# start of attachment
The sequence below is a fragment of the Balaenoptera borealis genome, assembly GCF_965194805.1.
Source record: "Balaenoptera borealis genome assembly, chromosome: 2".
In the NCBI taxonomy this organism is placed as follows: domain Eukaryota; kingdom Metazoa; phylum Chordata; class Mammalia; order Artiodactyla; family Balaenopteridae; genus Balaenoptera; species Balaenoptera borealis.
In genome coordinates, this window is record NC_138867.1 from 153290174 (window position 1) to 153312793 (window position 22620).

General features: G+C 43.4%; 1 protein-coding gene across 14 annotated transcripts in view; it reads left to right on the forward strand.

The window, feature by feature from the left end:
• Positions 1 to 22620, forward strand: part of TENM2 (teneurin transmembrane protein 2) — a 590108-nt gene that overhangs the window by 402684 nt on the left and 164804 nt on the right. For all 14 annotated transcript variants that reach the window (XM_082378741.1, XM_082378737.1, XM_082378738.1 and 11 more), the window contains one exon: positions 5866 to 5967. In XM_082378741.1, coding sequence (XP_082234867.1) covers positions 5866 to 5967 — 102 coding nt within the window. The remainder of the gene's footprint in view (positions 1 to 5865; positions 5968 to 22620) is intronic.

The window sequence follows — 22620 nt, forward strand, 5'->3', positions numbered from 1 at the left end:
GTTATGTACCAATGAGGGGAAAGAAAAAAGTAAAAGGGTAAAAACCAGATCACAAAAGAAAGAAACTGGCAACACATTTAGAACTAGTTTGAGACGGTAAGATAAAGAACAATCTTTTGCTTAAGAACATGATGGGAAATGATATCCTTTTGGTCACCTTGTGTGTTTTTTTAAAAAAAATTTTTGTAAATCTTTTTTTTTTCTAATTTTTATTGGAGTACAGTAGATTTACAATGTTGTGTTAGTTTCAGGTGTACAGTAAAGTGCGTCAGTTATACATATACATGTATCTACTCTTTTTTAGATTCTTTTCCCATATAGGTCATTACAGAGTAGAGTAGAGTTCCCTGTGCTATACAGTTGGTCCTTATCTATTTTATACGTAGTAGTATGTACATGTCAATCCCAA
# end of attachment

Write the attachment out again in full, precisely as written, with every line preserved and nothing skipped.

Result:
The sequence below is a fragment of the Balaenoptera borealis genome, assembly GCF_965194805.1.
Source record: "Balaenoptera borealis genome assembly, chromosome: 2".
In the NCBI taxonomy this organism is placed as follows: domain Eukaryota; kingdom Metazoa; phylum Chordata; class Mammalia; order Artiodactyla; family Balaenopteridae; genus Balaenoptera; species Balaenoptera borealis.
In genome coordinates, this window is record NC_138867.1 from 153290174 (window position 1) to 153312793 (window position 22620).

General features: G+C 43.4%; 1 protein-coding gene across 14 annotated transcripts in view; it reads left to right on the forward strand.

The window, feature by feature from the left end:
• Positions 1 to 22620, forward strand: part of TENM2 (teneurin transmembrane protein 2) — a 590108-nt gene that overhangs the window by 402684 nt on the left and 164804 nt on the right. For all 14 annotated transcript variants that reach the window (XM_082378741.1, XM_082378737.1, XM_082378738.1 and 11 more), the window contains one exon: positions 5866 to 5967. In XM_082378741.1, coding sequence (XP_082234867.1) covers positions 5866 to 5967 — 102 coding nt within the window. The remainder of the gene's footprint in view (positions 1 to 5865; positions 5968 to 22620) is intronic.

The window sequence follows — 22620 nt, forward strand, 5'->3', positions numbered from 1 at the left end:
GTTATGTACCAATGAGGGGAAAGAAAAAAGTAAAAGGGTAAAAACCAGATCACAAAAGAAAGAAACTGGCAACACATTTAGAACTAGTTTGAGACGGTAAGATAAAGAACAATCTTTTGCTTAAGAACATGATGGGAAATGATATCCTTTTGGTCACCTTGTGTGTTTTTTTAAAAAAAATTTTTGTAAATCTTTTTTTTTTCTAATTTTTATTGGAGTACAGTAGATTTACAATGTTGTGTTAGTTTCAGGTGTACAGTAAAGTGCGTCAGTTATACATATACATGTATCTACTCTTTTTTAGATTCTTTTCCCATATAGGTCATTACAGAGTAGAGTAGAGTTCCCTGTGCTATACAGTTGGTCCTTATCTATTTTATACGTAGTAGTATGTACATGTCAATCCCAA